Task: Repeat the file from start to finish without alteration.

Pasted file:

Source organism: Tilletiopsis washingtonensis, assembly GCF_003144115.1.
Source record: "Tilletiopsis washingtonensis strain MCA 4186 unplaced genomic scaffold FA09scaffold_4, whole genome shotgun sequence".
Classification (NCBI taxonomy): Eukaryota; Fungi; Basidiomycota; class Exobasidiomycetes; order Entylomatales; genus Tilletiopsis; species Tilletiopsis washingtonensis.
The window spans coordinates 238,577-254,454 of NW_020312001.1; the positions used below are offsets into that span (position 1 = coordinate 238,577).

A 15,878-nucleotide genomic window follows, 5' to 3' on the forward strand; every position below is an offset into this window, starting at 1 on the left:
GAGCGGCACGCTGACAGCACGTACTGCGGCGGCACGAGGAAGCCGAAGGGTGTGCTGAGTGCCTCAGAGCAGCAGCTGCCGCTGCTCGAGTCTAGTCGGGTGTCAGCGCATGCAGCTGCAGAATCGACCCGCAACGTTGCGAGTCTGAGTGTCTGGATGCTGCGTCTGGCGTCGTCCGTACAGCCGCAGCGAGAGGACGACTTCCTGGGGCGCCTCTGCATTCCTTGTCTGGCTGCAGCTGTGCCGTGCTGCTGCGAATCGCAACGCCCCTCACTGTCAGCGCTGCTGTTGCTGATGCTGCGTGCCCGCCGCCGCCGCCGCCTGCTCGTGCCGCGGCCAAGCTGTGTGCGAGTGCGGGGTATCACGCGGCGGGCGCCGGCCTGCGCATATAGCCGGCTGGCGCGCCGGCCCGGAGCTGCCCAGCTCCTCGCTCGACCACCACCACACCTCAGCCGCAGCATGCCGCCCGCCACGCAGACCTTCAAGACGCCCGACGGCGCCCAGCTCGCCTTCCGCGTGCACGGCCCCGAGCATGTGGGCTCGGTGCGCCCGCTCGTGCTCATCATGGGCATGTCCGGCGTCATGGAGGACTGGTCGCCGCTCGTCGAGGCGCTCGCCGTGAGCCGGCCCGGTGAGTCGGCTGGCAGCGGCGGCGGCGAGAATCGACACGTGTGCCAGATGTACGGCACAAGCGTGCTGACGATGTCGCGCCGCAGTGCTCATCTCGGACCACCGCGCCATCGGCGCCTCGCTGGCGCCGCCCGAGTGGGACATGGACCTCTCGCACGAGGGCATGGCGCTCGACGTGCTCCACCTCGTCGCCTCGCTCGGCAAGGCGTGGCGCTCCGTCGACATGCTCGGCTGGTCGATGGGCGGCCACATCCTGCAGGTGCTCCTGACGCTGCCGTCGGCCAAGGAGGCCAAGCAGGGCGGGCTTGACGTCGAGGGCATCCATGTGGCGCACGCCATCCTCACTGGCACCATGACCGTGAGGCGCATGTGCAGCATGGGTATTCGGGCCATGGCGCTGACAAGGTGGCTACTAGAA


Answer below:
Source organism: Tilletiopsis washingtonensis, assembly GCF_003144115.1.
Source record: "Tilletiopsis washingtonensis strain MCA 4186 unplaced genomic scaffold FA09scaffold_4, whole genome shotgun sequence".
Classification (NCBI taxonomy): Eukaryota; Fungi; Basidiomycota; class Exobasidiomycetes; order Entylomatales; genus Tilletiopsis; species Tilletiopsis washingtonensis.
The window spans coordinates 238,577-254,454 of NW_020312001.1; the positions used below are offsets into that span (position 1 = coordinate 238,577).

A 15,878-nucleotide genomic window follows, 5' to 3' on the forward strand; every position below is an offset into this window, starting at 1 on the left:
GAGCGGCACGCTGACAGCACGTACTGCGGCGGCACGAGGAAGCCGAAGGGTGTGCTGAGTGCCTCAGAGCAGCAGCTGCCGCTGCTCGAGTCTAGTCGGGTGTCAGCGCATGCAGCTGCAGAATCGACCCGCAACGTTGCGAGTCTGAGTGTCTGGATGCTGCGTCTGGCGTCGTCCGTACAGCCGCAGCGAGAGGACGACTTCCTGGGGCGCCTCTGCATTCCTTGTCTGGCTGCAGCTGTGCCGTGCTGCTGCGAATCGCAACGCCCCTCACTGTCAGCGCTGCTGTTGCTGATGCTGCGTGCCCGCCGCCGCCGCCGCCTGCTCGTGCCGCGGCCAAGCTGTGTGCGAGTGCGGGGTATCACGCGGCGGGCGCCGGCCTGCGCATATAGCCGGCTGGCGCGCCGGCCCGGAGCTGCCCAGCTCCTCGCTCGACCACCACCACACCTCAGCCGCAGCATGCCGCCCGCCACGCAGACCTTCAAGACGCCCGACGGCGCCCAGCTCGCCTTCCGCGTGCACGGCCCCGAGCATGTGGGCTCGGTGCGCCCGCTCGTGCTCATCATGGGCATGTCCGGCGTCATGGAGGACTGGTCGCCGCTCGTCGAGGCGCTCGCCGTGAGCCGGCCCGGTGAGTCGGCTGGCAGCGGCGGCGGCGAGAATCGACACGTGTGCCAGATGTACGGCACAAGCGTGCTGACGATGTCGCGCCGCAGTGCTCATCTCGGACCACCGCGCCATCGGCGCCTCGCTGGCGCCGCCCGAGTGGGACATGGACCTCTCGCACGAGGGCATGGCGCTCGACGTGCTCCACCTCGTCGCCTCGCTCGGCAAGGCGTGGCGCTCCGTCGACATGCTCGGCTGGTCGATGGGCGGCCACATCCTGCAGGTGCTCCTGACGCTGCCGTCGGCCAAGGAGGCCAAGCAGGGCGGGCTTGACGTCGAGGGCATCCATGTGGCGCACGCCATCCTCACTGGCACCATGACCGTGAGGCGCATGTGCAGCATGGGTATTCGGGCCATGGCGCTGACAAGGTGGCTACTAGAA